I was told that my marine electrical setup should have two cranking batteries, one for each motor hooked up to a boat battery switch.

The guy said I could damage the computer in my Optimax if by accident one motor was started while another was running. Would the automatic smart boat battery switch (the one you designed for your sister marine electrical site) prevent that if each motor was hooked up to separate batteries with this switch? How detailed is the marine wiring for this switch?

I really like the idea of this switch. My old boat had a Perko battery switch and I always forgot to switch it back and forth.



Hi Corey,

Your system is very common and I have not heard of people damaging computers in this manner. I have, however, heard of people damaging computers by turning the battery switch to the OFF position while the engine is running.

With our smart battery switch system, when either battery is above 13.7 volts, the batteries are connected together. When it drops below 12.8 volts, the switch opens and the batteries are not connected.

If you had your kicker connected one battery and your main connected to the second battery, while charging, the batteries are connected together and they would not be isolated to prevent the situation that you are describing.

The connection is fairly simple and we supply all of the boat battery wiring required with the Smart VSR Battery Switch System.

Please let me know if you have any questions,


Wellcraft Wiring

Hi Kevin,

I’m considering a total redo of the marine electrical on my 1984 23ft Wellcraft Sportsman Walkaround.

I have a 200hp Mercury and the engine harness is fine as is the boat battery wiring and the switch wiring.

What I need to rewire is my navigation lights front and rear, anchor light, the two bilge pumps front and rear (with the option of adding one more in the rear) and docking lights also adding a few underwater lights on the transom. I also have a horn, washdown pump and trim tabs. I have one furuno 620 and two gps setups.Wellcraft Sportsman

What I want to know is if I order a boat wiring harness and switch harness from your sister marine electrical site, EzAcDc, will they cover everything I need? If not any help you could offer would be great.

Thank you


Hi Tom,

Thanks for considering some of the parts on our retail boat wiring site.

Our boat wiring harnesses contain wiring for an automatic bilge pump, a livewell pump, courtesy lights, navigation lights, docking lights, and a boat horn.

When combined with our switch panels, it is simple to connect additional electronics like your Furuno and your GPSs. Additional bilge pump wiring can be run from the pump to the switch panel.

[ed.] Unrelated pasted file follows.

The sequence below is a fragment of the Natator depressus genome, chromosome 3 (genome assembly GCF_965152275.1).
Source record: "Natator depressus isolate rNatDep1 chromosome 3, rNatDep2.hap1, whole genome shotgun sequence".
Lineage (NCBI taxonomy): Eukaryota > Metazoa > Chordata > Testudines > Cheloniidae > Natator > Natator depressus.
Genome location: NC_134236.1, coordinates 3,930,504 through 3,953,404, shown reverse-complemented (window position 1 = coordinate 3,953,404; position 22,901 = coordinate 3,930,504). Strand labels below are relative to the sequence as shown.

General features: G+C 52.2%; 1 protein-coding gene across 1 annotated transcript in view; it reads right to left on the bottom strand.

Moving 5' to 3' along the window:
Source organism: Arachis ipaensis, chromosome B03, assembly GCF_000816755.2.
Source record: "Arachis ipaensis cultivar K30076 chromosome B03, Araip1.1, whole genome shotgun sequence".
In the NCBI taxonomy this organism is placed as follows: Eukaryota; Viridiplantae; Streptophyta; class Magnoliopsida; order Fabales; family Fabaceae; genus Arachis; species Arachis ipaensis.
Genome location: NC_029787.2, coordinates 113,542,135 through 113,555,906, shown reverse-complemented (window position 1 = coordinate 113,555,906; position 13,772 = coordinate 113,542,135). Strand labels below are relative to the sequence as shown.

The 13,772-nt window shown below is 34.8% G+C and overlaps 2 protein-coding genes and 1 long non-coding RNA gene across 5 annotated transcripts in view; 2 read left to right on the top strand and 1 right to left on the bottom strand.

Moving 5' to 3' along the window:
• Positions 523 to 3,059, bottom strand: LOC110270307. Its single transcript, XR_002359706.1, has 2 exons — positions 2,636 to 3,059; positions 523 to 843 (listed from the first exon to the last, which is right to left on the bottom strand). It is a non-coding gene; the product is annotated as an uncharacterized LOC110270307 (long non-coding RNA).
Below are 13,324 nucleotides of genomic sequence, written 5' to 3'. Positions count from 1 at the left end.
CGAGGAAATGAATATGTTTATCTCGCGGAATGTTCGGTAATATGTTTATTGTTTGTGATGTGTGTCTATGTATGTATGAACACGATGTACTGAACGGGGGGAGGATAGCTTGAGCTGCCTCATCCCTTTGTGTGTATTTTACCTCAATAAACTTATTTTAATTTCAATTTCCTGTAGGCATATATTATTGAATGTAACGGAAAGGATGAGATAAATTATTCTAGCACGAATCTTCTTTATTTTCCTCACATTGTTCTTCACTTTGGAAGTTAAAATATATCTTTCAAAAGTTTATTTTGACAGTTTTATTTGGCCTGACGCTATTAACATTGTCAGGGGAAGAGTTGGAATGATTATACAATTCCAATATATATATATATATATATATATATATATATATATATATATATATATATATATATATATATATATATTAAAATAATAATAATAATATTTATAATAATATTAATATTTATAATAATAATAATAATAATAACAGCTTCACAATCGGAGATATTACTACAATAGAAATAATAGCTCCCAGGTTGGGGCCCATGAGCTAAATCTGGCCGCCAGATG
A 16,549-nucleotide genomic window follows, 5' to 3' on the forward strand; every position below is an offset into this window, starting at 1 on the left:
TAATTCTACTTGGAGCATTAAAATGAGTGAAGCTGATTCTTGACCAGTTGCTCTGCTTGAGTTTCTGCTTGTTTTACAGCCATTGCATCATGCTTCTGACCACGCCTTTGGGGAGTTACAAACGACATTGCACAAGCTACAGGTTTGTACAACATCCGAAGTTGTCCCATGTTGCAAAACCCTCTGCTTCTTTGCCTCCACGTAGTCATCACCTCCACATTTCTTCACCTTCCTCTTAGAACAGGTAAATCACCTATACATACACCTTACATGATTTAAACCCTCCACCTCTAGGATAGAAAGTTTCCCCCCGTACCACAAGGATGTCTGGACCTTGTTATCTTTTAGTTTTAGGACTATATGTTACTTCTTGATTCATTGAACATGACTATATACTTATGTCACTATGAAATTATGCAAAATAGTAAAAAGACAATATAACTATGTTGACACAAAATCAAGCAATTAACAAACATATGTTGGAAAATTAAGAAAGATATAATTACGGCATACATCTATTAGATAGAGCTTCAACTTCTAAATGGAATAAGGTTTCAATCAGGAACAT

We offer several boat battery switch systems to fit your needs. Our most popular is the smart marine battery switch system. Your 200 HP Merc will work great with this system.

Hope this helps. Thanks again.


Bot Buddies

Dear Kevin,

Last summer, I purchased a new aluminum fishing boat. It’s great, but I screwed up by “cheaping out” at the last minute. I passed on the trolling motor package and – as you’ve probably guessed – now want to add a trolling motor.

As a long time reader, I know that you are a big fan of Motorguide trolling motors and I’ll be buying one in the next couple weeks. My question concerns the boat wiring.

The Motorguide will be bow mounted, but since I didn’t get the trolling package, the only wire at the bow is a 16 gauge pair for the Attwood LED navigation light. But, according to your boat wiring size calculator, the trolling motor should be wired with 6 gauge.

Is there any way to make the smaller wire work? I hate to start rewiring a brand new boat if I can avoid it.



Hi Sean,

Since your boat is new, you may be in luck. A lot of boat builders now use Ancor’s new Nanotech Wire. As you’d guess from the name, it uses nanotechnology to solve problems just like yours.

Simply put, Nanotech Wire matches wire size to power demand by moving copper to where it is most needed – sort of a Viagra for marine electrical.

In the past, running a trolling motor on undersized wire caused voltage drops, heat buildup and embarrassing insurance claims. But now, that same temperature increase signals Nanotech Wire to deploy an army of nanobots who quickly rebuild the harness to match the power demand. While at work, these little guys make the wire looks like a python that swallowed a large rat.

Once your harness is properly sized, the same bots then go to work on its insulation so that it correctly corresponds to standard boat wiring colors.

The patented process is called Nanotech Overload Sensing Heat Induced Tranference and it works great. The only time I’ve seen it fail is when there are so many accessories turned on that there is no extra copper available. If this happens a lot, I usually recommend the addition of a copper reservoir to supply additional material as needed.

Have an excellent day.